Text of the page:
2020: A year of fundamental lessons for aid and NGOs?

2020 has been a challenging year for us all and, while nothing can make up for the devastating impact for so many, one of the positive consequences has been how it has forced us to rethink how NGOs and aid organisations deliver our objectives. Pump Aid is committed to the UN’s Sustainable Development Goals and the total eradication of water poverty by 2030, and in order to achieve this, we need to address the high rate of pump non-functionality in Sub-Saharan Africa.

In 2020, the arrival of COVID-19 made some of Pump Aid’s work impossible to deliver, so we pivoted activities and used our areas of expertise to deliver COVID-19 prevention work. By mobilising our network of trained mechanics and ensuring their local businesses delivered the water services their communities needed, we have massively increased access to water in rural Malawi at a time when handwashing and hygiene has never been more important.

While of huge benefit to these communities, our ability to be proactive and flexible in the face of a global challenge was also noticed by some of our major funders. In addition to allowing us to repurpose existing funding, many of them gave us additional funding to increase the number of pumps we could repair, the UK FCDO and DFID in Malawi among them. When these programmes come to an end in March 2021, the network of small businesses we have helped create will have repaired almost 900 broken community water points and will have restored life-saving water to over two hundred thousand people.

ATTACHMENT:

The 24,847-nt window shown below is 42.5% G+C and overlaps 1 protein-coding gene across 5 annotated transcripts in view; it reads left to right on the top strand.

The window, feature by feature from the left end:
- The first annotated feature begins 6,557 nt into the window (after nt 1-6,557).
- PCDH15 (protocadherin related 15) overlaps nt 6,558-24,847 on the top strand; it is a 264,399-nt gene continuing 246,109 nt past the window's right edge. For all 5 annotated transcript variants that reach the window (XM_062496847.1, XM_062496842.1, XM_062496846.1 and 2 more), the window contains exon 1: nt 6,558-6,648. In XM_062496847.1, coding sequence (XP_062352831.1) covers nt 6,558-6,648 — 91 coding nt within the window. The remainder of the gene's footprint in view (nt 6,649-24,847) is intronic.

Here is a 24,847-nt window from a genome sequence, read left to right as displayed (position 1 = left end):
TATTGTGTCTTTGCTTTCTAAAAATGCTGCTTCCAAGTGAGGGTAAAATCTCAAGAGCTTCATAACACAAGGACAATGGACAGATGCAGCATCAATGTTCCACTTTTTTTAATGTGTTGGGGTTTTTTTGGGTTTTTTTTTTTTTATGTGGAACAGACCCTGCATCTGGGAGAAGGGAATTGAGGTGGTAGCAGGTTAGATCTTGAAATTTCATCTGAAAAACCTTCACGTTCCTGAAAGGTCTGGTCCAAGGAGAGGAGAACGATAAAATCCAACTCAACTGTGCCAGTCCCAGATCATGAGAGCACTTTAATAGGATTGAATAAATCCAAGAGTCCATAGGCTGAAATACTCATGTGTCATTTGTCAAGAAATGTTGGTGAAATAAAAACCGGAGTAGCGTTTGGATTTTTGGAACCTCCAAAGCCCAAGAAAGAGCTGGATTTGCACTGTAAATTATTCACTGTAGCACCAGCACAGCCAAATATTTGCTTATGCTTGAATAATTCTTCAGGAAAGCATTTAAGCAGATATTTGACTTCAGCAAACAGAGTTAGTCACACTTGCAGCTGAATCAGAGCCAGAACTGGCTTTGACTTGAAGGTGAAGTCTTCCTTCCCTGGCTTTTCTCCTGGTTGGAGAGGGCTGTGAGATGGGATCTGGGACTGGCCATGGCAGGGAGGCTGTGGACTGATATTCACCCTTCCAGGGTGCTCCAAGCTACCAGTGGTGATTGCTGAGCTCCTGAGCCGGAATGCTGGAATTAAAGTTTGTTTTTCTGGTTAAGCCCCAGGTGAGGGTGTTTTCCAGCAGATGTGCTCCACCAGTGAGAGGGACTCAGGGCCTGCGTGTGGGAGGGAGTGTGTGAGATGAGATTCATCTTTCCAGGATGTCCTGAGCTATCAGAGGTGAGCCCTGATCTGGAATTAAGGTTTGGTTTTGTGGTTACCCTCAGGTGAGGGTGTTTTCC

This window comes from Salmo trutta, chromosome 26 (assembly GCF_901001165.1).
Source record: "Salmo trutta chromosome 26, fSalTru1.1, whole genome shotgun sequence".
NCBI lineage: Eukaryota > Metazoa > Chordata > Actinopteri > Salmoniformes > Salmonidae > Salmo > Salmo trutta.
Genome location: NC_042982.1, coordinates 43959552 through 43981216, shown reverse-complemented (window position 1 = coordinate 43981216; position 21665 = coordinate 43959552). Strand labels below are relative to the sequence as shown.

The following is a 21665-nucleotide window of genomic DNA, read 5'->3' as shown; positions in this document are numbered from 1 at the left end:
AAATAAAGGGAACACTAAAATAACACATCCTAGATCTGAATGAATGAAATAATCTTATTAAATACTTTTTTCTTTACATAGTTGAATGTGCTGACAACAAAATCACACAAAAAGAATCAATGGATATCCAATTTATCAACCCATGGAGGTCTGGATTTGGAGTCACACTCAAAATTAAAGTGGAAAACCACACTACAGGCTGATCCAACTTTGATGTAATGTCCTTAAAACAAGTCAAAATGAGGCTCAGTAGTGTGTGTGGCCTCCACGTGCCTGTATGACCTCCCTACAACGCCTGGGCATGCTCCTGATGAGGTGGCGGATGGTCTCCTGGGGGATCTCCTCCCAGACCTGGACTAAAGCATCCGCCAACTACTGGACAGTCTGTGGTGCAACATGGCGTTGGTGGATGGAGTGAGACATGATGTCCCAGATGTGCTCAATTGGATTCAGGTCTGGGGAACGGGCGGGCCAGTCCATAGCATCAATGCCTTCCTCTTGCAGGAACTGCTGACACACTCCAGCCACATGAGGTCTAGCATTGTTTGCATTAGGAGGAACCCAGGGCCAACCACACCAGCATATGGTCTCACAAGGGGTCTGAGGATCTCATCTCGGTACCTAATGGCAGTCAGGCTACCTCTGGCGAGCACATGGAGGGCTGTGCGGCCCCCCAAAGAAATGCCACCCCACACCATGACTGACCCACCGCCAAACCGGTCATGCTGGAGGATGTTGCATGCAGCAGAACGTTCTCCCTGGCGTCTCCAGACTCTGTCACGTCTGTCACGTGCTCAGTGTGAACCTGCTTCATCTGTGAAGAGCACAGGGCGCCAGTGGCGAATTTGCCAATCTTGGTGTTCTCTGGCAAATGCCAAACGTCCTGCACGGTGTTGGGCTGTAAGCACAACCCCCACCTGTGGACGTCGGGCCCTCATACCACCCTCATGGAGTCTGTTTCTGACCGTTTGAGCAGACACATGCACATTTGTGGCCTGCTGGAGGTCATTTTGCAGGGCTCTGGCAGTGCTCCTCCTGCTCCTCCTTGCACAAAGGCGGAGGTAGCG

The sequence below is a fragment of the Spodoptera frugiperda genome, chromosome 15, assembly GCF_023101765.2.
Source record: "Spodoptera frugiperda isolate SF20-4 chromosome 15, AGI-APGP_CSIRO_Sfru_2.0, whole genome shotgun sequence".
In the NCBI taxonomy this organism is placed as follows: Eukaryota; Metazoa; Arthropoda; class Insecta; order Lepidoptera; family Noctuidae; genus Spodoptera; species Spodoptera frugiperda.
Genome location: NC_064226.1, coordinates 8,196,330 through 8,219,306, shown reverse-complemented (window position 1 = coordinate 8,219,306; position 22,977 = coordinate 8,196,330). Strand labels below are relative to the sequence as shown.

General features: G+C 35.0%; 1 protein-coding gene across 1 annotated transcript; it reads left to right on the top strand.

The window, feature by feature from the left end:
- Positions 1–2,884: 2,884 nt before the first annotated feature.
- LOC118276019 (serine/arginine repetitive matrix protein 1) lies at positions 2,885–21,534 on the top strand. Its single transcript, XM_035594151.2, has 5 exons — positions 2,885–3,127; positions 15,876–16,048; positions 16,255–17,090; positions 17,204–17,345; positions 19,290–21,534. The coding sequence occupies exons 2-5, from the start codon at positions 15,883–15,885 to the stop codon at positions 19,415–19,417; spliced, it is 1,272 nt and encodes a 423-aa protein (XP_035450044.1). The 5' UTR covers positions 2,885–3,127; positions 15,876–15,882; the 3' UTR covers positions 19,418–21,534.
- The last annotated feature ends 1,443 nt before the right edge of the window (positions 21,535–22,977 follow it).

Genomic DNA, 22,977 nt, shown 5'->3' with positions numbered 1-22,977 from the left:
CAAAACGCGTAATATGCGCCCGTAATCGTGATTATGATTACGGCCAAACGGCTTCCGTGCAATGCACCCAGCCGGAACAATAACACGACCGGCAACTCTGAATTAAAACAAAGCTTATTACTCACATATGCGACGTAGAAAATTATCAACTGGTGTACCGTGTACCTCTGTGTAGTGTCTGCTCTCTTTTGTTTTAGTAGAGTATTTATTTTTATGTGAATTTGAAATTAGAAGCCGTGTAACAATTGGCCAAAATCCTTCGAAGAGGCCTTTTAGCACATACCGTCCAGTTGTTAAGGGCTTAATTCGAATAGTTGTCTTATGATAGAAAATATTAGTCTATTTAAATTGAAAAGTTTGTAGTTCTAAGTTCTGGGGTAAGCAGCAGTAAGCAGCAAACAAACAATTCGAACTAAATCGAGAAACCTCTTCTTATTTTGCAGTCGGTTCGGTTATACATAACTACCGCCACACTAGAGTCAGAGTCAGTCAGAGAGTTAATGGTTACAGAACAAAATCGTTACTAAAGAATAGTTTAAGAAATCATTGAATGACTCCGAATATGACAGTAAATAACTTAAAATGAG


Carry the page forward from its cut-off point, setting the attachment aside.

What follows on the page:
COVID-19 has affected everyone, everywhere, but its impact on the developing world has gone largely unreported in the UK, mainly because its worst effects are likely to be seen in the years ahead. The decline in GDP and the Chancellor’s cut in the aid formula, will see the UK’s budget for overseas aid drop by £4-5bn next year. While this decision has been largely criticised, it is a call for NGOs and charities to scrutinise what we are all doing, reminds us of our role to provide time-limited support to encourage self-reliance and independence, and acts as an opportunity to change the approach to international aid to one that promotes opportunities and no longer perpetuates dependency.

For too long international aid has been seen as a one way street, where the donor gives and the beneficiary receives. Pump Aid’s approach of developing local businesses and supporting local economies challenges this and puts us at the forefront of the change that must envelop the entire international aid sector, and we are proud to be part of this change.

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